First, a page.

Who is the authority on sex that decided if you’re not going at it longer than a Love and Hip Hop reunion special, you’re doing it wrong?
For me, sex has always been about the quality over the quantity. One great quickie in the shower is better than a night of rose petals, Usher playlists and switching through twelve different positions any day.
This is a concept I’ve come to appreciate even more since having a baby changed my sex life as I knew it. For the past nine months between late night feedings and a pretty active case of separation anxiety (for both me and my newborn since moving her to her crib), there have been times I have been so tired it physically hurt.
The sleep deprivation is real. When you’re raising a child and working full-time,
[Tweet "It’s only a matter a time before sex becomes something you have to schedule."]
Or it just very well may never happen. Those first few months as a new parent sleep will have sex looking like a McRib in the middle of a Morton’s Steakhouse. The only thing that will disturb your rest will be the prison of paranoia that as soon as you enter the sacred circle of REM sleep, your neighbors will decide they want to argue about the American Idol winner and wake up that baby who will use any excuse not go the f**k to sleep.
Luckily my husband and I are long past 2 AM feeding territory. Our daughter has been sleeping through the night for a solid four months, but she’s still fighting bedtime as hard as Floyd Mayweather, which means by the time she’s knocked out, hubby and I have about a good five minutes before a night of Pinot Noir and catching up on our sci-fi shows turns into The Strain watching us.
So as of late, I’ve found myself doing what I once thought was corny and certified sign I was headed to old-and-not-that-sexy status: planning sex.
Every few weeks after getting through repeated, “Don’t touch that’s” and football spin moves to keep my baby from going head first over the edge of the pack and play, there comes a rare Saturday when the grandparents cut me some slack so they can spend the day with their grandbaby. In preparation for my child-free weekend, my brain starts imagining all of the awesome things I can do with 24 hours although I know there’s no way in hell I will accomplish it all. Smoke hookah. Do laundry. Watch DVR’d episodes of The Have and Have Nots. Have bomb ass sex with my husband. Of course I usually just end up changing the Diaper Genie liner and catching a nap.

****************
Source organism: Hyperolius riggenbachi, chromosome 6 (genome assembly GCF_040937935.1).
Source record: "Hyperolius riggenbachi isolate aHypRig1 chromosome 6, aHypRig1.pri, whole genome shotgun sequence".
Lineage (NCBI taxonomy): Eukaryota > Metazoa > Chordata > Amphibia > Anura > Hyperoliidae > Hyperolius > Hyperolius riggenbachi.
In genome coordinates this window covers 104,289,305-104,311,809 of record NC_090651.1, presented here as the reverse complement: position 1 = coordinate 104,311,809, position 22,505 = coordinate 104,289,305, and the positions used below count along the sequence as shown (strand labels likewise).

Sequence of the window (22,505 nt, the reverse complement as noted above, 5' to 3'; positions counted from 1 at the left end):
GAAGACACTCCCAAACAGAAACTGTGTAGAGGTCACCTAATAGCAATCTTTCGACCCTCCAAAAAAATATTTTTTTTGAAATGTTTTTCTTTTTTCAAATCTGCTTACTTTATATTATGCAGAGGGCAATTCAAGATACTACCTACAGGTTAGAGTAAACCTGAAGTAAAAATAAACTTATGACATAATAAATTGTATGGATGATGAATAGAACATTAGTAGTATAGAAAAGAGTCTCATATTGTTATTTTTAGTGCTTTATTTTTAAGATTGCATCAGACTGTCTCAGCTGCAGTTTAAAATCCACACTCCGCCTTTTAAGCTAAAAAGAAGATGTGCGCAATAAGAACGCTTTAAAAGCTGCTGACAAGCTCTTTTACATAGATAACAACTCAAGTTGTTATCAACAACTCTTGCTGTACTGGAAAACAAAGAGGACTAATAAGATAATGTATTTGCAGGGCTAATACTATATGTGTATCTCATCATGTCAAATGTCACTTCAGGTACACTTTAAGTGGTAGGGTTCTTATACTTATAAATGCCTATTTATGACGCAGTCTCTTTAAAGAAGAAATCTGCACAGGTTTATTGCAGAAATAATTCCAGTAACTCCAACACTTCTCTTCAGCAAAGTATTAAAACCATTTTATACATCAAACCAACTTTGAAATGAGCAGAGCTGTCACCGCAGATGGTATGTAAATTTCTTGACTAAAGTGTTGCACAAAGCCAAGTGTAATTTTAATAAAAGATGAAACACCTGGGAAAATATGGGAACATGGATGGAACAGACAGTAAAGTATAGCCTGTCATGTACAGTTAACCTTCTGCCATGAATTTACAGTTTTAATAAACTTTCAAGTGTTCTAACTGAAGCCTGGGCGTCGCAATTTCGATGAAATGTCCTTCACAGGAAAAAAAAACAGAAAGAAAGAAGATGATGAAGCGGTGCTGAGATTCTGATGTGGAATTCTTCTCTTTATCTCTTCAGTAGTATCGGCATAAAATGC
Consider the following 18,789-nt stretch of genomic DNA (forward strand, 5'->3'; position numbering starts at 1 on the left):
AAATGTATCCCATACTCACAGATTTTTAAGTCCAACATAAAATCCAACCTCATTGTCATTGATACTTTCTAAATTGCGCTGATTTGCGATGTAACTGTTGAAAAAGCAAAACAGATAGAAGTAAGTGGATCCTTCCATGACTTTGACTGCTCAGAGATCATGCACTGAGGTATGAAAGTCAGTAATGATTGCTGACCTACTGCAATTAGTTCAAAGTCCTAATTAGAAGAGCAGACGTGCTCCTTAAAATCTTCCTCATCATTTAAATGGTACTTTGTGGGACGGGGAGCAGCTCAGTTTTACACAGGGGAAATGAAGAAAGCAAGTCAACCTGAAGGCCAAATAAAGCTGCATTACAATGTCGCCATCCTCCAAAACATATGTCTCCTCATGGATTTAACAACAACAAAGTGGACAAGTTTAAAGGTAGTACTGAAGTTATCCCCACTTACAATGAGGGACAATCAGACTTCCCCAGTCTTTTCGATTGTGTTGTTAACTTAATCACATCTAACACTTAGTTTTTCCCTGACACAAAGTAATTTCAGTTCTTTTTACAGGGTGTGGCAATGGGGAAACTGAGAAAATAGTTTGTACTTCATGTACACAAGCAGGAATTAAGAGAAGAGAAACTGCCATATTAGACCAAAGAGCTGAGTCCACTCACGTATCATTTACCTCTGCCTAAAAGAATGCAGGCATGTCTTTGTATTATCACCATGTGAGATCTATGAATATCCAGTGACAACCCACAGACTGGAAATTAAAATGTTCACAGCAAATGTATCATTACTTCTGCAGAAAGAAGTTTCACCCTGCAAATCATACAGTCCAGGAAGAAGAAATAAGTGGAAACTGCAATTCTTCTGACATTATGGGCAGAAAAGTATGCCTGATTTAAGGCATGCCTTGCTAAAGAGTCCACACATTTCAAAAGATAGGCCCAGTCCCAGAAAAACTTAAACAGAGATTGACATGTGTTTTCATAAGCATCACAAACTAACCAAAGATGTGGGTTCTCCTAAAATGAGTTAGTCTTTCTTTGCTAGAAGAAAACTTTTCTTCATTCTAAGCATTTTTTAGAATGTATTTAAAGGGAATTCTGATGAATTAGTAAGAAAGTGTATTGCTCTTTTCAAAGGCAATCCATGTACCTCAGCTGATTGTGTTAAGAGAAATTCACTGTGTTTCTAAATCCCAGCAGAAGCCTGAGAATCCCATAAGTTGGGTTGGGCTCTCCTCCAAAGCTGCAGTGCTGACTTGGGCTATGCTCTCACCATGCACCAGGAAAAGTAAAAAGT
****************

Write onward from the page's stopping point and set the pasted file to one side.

Maybe my hormones are still getting it together since childbirth or maybe this is just what happens when you’re married with children, but my sex drive has no chill and I find myself either all over my husband for filling my gas tank up or wondering why he’s all up on me when he sees I’m very much dedicated to cleaning the Keurig at the moment.
Beyoncé wasn’t BS’ing when she said she wasn’t herself since the baby. Besides the physiological changes your body experiences with childbirth and pregnancy (it can take as long as a year or that to get back to normal), there’s adjusting to your new self-image. There will be scars, stretch marks, mommy guilt and the media reminding you that sexuality and motherhood should be mutually exclusive, unless you have a snapback like Teyana Taylor --or you just happen to be Kim Kardashian. If you’re Kim Kardashian, then hot butt-naked pregnant selfies will land you on the Huffpost homepage.
[Tweet "Sex after pregnancy sometimes requires a little more effort."]
Before giving birth, my energy level wasn’t an issue; a night of cuddling always easily turned into something more. But sometimes I find myself having to fake it until I make it. There were also times even during my pregnancy when I questioned my sexual interest. Certain acts I was completely down to do before, I suddenly found myself hesitating with the thought, “I can’t do that. I’m someone’s mother.” Lately I’ve come to the realization that it’s not anything my husband is doing wrong, and more importantly I’ve come to understand there’s nothing wrong with me. In a study of 150 pregnant women published in the Journal of Sex and Marital Therapy, the researchers found that sexual satisfaction declined as the women's pregnancies progressed. And what’s worse is that it’s even easier to make sex a non-priority when you have burp cloths to wash and bottles to make. Yvonne K. Fulbright, Ph.D., a sex educator and coauthor of Your Orgasmic Pregnancy reveals, "The happier you are in all aspects of your relationship, including your sex life, the better parent you'll be." She’s right.
A horny, stressed out mama is no good for you, your partner or your baby.
There isn’t a day on Instagram where some celeb isn’t posing semi-nude a week after giving birth to prove they’ve “still got it” or that motherhood doesn’t mean they can’t still break their Internet with their post-baby bods. And while that’s awesome, it can place a crazy amount of stress on new moms who are just trying to figure out how to work a breast pump and get more than three straight hours of sleep. If having kids does anything it will make you appreciate the sex you are having, even if the whole thing is over before a NBA commercial break. The good news is that whether you want to get right back to making baby number two or don’t want anything between your legs but toilet paper, there is a whole range of “normal” when it comes to how you feel about yourself and your sex life post-pregnancy.
I'm sure I'm not the only one singing the post-pregnancy blues. If you've experienced a change in sex drive after having your baby, let me know below!